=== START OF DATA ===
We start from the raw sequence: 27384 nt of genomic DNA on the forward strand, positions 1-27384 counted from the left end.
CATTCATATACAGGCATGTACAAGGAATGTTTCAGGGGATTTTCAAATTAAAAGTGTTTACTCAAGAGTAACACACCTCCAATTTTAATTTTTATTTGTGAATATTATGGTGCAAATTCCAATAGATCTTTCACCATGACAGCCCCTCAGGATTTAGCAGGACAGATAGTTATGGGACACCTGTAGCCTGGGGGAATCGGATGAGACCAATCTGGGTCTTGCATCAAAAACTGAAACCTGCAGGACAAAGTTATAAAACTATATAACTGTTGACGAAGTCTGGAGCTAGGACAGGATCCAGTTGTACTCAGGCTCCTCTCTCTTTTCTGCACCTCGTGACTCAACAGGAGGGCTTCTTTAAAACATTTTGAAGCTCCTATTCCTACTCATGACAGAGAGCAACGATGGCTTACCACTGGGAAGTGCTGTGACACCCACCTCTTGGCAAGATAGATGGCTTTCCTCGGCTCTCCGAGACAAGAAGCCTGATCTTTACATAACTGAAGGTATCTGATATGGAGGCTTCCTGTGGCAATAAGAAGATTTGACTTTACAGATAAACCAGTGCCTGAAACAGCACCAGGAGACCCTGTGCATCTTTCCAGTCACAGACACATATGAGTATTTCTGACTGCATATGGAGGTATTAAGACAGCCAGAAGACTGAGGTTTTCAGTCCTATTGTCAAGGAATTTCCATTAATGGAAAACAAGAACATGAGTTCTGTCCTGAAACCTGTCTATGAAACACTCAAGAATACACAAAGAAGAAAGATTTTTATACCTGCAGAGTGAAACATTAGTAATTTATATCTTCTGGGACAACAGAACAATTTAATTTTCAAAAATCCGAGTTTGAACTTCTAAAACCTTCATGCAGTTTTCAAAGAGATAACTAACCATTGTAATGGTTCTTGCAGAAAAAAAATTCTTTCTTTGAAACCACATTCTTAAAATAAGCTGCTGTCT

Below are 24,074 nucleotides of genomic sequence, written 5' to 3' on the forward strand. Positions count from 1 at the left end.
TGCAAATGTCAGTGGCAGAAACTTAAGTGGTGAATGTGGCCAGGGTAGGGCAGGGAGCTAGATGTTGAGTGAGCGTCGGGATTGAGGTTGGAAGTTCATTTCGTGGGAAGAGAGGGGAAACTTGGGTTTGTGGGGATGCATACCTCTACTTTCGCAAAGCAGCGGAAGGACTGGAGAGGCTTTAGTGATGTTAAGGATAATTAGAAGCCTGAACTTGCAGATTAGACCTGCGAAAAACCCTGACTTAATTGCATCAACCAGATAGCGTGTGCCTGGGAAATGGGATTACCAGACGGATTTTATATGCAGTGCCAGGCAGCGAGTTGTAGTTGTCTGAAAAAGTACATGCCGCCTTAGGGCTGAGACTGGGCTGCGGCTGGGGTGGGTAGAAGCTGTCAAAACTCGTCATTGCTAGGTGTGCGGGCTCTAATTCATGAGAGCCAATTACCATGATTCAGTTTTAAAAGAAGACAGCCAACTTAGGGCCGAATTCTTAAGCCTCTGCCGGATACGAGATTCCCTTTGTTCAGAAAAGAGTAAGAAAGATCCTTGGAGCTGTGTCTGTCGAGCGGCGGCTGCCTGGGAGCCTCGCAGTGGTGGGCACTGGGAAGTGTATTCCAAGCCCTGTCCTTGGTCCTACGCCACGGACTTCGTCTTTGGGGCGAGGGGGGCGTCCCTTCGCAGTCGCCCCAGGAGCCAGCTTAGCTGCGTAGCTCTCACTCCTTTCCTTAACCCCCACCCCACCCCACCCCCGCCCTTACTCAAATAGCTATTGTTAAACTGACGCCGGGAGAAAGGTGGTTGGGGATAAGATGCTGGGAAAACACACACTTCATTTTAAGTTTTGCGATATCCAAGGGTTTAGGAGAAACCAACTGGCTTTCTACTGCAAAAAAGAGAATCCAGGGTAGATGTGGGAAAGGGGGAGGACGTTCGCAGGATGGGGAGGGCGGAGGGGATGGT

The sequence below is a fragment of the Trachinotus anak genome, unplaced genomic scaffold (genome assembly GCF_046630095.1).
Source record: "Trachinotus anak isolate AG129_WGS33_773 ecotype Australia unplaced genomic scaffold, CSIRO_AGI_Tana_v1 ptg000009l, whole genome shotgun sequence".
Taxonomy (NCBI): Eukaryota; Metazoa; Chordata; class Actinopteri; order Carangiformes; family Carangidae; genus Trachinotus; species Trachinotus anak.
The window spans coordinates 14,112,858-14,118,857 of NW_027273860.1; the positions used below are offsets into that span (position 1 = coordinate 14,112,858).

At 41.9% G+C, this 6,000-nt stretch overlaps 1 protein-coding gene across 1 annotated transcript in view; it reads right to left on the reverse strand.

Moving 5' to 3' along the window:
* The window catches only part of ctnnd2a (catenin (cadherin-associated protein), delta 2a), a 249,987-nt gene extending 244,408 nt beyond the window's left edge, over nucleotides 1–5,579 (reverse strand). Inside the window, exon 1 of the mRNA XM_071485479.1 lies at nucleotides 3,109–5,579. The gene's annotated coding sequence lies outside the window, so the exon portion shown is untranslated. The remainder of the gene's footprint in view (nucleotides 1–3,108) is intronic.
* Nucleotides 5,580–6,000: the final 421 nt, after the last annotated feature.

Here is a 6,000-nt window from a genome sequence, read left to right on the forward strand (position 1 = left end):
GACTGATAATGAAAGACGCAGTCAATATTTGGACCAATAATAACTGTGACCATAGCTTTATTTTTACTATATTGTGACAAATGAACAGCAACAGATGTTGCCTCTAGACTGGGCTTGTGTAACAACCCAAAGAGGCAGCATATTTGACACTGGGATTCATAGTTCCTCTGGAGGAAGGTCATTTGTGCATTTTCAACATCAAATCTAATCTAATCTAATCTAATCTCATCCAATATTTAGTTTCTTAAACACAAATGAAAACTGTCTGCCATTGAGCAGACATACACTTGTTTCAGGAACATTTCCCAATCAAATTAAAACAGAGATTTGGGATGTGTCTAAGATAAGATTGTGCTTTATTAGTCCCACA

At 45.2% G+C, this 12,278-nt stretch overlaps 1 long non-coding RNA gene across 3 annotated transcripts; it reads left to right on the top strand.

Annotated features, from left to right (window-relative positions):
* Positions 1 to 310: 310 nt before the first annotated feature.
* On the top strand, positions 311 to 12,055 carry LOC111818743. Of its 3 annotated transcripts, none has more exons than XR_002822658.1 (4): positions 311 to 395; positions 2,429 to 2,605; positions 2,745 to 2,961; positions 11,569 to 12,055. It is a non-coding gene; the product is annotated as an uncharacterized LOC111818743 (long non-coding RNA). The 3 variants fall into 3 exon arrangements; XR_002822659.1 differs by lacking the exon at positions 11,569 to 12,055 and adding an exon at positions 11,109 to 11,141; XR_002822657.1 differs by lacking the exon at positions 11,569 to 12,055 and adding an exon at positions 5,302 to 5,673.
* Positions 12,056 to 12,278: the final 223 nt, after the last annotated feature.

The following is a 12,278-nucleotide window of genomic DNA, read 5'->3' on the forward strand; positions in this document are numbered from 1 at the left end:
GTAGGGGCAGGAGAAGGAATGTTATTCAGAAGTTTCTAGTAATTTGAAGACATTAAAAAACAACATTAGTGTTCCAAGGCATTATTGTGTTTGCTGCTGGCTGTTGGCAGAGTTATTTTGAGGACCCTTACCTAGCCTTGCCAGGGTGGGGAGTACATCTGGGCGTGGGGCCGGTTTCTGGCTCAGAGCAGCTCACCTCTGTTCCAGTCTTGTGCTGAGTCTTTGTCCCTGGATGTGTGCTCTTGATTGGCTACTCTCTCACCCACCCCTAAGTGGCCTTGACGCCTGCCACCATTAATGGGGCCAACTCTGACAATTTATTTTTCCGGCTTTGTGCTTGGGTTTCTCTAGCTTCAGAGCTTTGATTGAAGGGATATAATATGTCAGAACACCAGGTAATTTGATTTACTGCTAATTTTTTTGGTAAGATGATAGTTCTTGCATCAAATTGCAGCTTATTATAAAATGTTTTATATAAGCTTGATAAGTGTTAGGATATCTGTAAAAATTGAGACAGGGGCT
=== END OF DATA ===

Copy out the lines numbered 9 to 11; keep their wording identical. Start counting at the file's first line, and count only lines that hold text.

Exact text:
At 41.9% G+C, this 6,000-nt stretch overlaps 1 protein-coding gene across 1 annotated transcript in view; it reads right to left on the reverse strand.

Moving 5' to 3' along the window:
* The window catches only part of ctnnd2a (catenin (cadherin-associated protein), delta 2a), a 249,987-nt gene extending 244,408 nt beyond the window's left edge, over nucleotides 1–5,579 (reverse strand). Inside the window, exon 1 of the mRNA XM_071485479.1 lies at nucleotides 3,109–5,579. The gene's annotated coding sequence lies outside the window, so the exon portion shown is untranslated. The remainder of the gene's footprint in view (nucleotides 1–3,108) is intronic.